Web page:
Governor throws cold water on bills with new fees and taxes
Phil Scott told lawmakers on Tuesday that he is dead serious about his pledge not to impose any new taxes or fees on Vermonters, targeting 15 bills that he said won’t get his approval until they are adjusted accordingly.
In a letter to legislative leaders, Scott listed laws currently moving through the Statehouse that he said would raise the cost of living or doing business in the state, and challenged legislators to make necessary changes to get rid of the expenses if they wanted him on board.
“My request is simple: let’s work together to find ways for many of the proposals to advance, while respecting the need to provide Vermonters with another year of relief that begins to moderate the burden of taxes and fees,” he wrote.
The letter goes on to list some “examples of bills containing new or higher taxes, fees and expenses I cannot support.”
Some of his objections relate to the broad impact the bill would have on the state’s economy — such as a minimum wage law that the governor says will increase the cost of production — while others are focused on specific fees or taxes that would be created by the bills.
The laws range from acts proposing a carbon tax, the simplification of government for small businesses and holding companies liable for toxic pollution (A full list of the bills cited in the governor’s memo, and the expenses he wants to see eliminated, is below).
In a couple instances, the governor strongly indicates that the bills fundamentally contradict his spending-averse and pro-business policies.
He writes that a toxic pollution bill, “Increases the cost of liability insurance on manufacturers to the point of making the cost and availability a potentially insurmountable barrier to doing business in Vermont.”
Describing his opposition to a bill that would look into approaches to greenhouse gas reduction, he writes that it “Allocates scarce state resources to study a carbon tax — a policy Vermonters cannot afford, and I will not support on the state level under any circumstance.”
But Scott says that he hopes to find common ground on “many” of the bills.
“Again, aside from these new or higher taxes and fees, many of these bills contain provisions I could support,” the letter says.
Sen. Anthony Pollina, P/D-Washington, said he was unsurprised by the letter, and hoped that legislators would push back.
“Sometimes if you want pro-growth policies you have to be willing to make investments in order to do the right thing,” he said. “I think that a smart approach would be to evaluate each one on its merits instead of making a blanket restriction on any revenues that need to be raised.”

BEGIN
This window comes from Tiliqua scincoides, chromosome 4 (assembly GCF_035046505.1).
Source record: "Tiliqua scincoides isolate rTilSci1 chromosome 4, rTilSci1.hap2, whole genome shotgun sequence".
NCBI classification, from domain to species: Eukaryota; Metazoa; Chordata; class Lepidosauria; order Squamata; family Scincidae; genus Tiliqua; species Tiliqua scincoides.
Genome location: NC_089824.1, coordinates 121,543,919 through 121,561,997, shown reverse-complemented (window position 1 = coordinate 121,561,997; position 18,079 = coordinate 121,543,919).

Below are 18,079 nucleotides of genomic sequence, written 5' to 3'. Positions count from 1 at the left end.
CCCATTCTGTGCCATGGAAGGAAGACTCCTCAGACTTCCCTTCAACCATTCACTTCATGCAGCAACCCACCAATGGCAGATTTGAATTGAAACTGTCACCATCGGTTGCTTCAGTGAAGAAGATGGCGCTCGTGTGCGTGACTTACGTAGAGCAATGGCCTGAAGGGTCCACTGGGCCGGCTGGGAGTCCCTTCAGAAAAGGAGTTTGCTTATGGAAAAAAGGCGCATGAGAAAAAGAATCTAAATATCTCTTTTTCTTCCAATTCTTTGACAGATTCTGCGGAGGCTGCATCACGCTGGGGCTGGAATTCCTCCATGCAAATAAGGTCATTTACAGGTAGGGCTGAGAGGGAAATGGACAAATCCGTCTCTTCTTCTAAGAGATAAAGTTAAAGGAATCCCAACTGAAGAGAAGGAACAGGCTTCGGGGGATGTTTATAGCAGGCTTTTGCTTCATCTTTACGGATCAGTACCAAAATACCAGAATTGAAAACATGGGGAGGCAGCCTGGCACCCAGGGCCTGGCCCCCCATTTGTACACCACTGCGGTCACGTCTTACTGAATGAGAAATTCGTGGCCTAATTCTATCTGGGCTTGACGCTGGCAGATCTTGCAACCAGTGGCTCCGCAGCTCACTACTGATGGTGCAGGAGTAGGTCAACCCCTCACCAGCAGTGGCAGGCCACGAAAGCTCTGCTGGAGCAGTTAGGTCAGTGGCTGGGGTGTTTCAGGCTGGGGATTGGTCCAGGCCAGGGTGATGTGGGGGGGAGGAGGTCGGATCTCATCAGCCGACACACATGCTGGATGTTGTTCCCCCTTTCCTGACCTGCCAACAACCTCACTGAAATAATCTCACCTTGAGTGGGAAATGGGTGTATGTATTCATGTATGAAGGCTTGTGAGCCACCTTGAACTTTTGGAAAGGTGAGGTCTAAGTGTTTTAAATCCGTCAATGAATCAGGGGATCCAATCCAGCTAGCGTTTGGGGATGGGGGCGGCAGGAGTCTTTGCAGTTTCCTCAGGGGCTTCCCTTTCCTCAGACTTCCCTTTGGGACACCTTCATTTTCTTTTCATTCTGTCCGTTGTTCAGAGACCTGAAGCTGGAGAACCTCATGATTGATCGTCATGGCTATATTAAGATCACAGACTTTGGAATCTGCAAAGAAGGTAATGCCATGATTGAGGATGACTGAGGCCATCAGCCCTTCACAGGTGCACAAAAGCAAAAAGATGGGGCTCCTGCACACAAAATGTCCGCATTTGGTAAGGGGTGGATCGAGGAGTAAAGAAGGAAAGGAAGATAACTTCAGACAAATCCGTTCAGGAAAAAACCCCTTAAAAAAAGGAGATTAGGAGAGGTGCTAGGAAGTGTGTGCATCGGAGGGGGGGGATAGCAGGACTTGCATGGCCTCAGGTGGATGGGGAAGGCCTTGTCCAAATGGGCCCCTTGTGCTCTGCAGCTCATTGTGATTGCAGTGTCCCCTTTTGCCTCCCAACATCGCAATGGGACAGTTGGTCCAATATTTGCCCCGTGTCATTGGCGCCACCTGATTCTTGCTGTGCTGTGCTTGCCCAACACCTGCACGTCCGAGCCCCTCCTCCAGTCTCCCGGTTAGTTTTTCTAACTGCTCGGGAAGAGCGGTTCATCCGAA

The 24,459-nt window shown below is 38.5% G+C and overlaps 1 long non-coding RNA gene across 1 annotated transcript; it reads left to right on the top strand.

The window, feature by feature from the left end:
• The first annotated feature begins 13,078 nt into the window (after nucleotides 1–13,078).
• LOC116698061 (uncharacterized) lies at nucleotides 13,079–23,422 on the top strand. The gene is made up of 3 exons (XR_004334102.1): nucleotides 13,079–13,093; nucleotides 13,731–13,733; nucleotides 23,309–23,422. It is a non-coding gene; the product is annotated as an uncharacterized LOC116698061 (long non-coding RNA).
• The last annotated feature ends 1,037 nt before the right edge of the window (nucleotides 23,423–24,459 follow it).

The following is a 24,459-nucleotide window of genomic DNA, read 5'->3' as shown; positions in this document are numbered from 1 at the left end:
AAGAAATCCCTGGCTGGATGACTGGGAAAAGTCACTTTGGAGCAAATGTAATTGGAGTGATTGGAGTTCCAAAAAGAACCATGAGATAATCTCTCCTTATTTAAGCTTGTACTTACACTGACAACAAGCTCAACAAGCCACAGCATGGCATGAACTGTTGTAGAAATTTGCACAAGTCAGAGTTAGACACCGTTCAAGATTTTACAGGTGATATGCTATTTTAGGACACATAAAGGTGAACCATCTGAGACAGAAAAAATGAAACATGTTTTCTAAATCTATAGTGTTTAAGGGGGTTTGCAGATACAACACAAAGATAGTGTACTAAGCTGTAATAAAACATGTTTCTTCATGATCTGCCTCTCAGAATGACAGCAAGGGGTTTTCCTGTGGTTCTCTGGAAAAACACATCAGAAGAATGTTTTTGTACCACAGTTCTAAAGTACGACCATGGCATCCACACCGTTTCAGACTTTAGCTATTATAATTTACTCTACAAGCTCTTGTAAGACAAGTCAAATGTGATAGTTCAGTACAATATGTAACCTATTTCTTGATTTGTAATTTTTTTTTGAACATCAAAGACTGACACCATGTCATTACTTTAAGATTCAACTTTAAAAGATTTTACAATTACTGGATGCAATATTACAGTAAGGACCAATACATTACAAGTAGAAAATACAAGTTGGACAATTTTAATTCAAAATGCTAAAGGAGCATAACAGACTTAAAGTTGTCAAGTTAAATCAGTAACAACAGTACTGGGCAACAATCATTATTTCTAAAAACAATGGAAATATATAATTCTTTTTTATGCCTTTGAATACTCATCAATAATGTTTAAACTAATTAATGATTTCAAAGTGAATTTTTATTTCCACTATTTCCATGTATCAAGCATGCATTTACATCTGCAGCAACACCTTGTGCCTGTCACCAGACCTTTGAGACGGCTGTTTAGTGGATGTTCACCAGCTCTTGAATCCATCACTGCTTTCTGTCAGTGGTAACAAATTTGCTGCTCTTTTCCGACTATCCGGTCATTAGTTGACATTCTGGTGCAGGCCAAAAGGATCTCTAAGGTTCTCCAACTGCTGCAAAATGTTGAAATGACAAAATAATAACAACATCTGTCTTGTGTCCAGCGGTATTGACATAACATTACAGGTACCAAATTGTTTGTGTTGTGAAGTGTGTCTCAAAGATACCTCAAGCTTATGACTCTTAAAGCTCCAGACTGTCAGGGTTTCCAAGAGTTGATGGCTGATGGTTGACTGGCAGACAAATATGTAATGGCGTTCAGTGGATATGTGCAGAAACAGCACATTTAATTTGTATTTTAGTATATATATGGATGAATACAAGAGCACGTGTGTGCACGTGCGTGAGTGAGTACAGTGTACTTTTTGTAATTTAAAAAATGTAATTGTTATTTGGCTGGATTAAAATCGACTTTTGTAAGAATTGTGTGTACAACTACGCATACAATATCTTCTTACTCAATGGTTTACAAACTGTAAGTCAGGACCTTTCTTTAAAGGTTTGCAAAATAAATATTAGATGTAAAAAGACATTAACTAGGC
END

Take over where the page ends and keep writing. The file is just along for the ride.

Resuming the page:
Pollina said the letter would likely have an impact on legislative decisions over the coming weeks, though he hoped that lawmakers would prioritize making the best policy for Vermonters rather than pleasing the governor.
“I think that unfortunately lot of people in the Legislature are afraid to stand up to the governor on these kind of things,” he said. “So I think it may have an impact, yes, but I would hope not.”
Bill #: Description
• Reason for Scott’s opposition
H.560: An act relating to household products containing hazardous substances
• Requires the executive branch to determine a fee for a stewardship program
H.582: An act relating to increased funding for the Connectivity Initiative
• Increases the Universal Service fee on transportation network companies
H.725: An act relating to the regulation of transportation network companies
• Imposes a new annual fee on transportation network companies
H.763: An act relating to a study of approaches to greenhouse gas reduction
• Allocates scarce state resources to study a carbon tax — a policy Vermonters cannot afford, and I will not support on the state level under any circumstance
H.764: An act relating to data brokers and consumer protection
• Established an annual registration fee
H.791: An act relating to a carbon charge that is refunded on electric bills
• Proposed to create a tax on carbon
H.911: An act relating to changes in Vermont’s personal income tax and education financing system
• Imposes an income tax surcharge on all Vermonters, making the state’s top marginal income tax rate the third highest in the country. Creates a new tax on a category of renters. Create a new tax on a category of investors in Vermont companies. Punishes a segment of the income tax payers for changes made by the federal government.
H.922: An act relating to making numerous revenue changes
• Asses a new tax on electronic cigarettes; creates a new fee that can be assessed by the Green Mountain Care Board
S.40: An act relating to increasing the minimum wage
• Increases business costs and factors of production that will increase price of good and services
S.85: An act relating to simplifying government for small businesses
• Imposes a surcharge on all business when they file required annual reports under Title 11A-11C
S.197: An act relating to liability for toxic substance exposures or releases
• Increases the cost of liability insurance on manufacturers to the point of making he cost and availability a potentially insurmountable barrier to doing business in Vermont
S.204: An act relating to the registration of short-term rentals
• Imposes a new fee on short-term rentals
S.260: An act relating to funding the cleanup of State waters
• Requires the design of a fee (also violates the separation of powers between the legislative and executive branches)
Alan Keays contributed reporting